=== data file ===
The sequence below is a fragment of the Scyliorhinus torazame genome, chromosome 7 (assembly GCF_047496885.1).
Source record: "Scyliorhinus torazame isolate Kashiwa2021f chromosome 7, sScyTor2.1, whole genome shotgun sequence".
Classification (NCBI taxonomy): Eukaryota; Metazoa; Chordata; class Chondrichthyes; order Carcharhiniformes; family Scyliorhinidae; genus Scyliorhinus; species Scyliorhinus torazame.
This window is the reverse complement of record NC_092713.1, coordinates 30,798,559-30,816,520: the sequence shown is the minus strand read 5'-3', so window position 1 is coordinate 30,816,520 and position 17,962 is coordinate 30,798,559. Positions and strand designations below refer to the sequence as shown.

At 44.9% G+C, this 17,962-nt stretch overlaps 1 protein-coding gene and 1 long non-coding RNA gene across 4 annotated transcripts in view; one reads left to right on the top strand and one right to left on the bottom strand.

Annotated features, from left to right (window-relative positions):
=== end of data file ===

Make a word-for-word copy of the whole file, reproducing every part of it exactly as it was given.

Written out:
The sequence below is a fragment of the Scyliorhinus torazame genome, chromosome 7 (assembly GCF_047496885.1).
Source record: "Scyliorhinus torazame isolate Kashiwa2021f chromosome 7, sScyTor2.1, whole genome shotgun sequence".
Classification (NCBI taxonomy): Eukaryota; Metazoa; Chordata; class Chondrichthyes; order Carcharhiniformes; family Scyliorhinidae; genus Scyliorhinus; species Scyliorhinus torazame.
This window is the reverse complement of record NC_092713.1, coordinates 30,798,559-30,816,520: the sequence shown is the minus strand read 5'-3', so window position 1 is coordinate 30,816,520 and position 17,962 is coordinate 30,798,559. Positions and strand designations below refer to the sequence as shown.

At 44.9% G+C, this 17,962-nt stretch overlaps 1 protein-coding gene and 1 long non-coding RNA gene across 4 annotated transcripts in view; one reads left to right on the top strand and one right to left on the bottom strand.

Annotated features, from left to right (window-relative positions):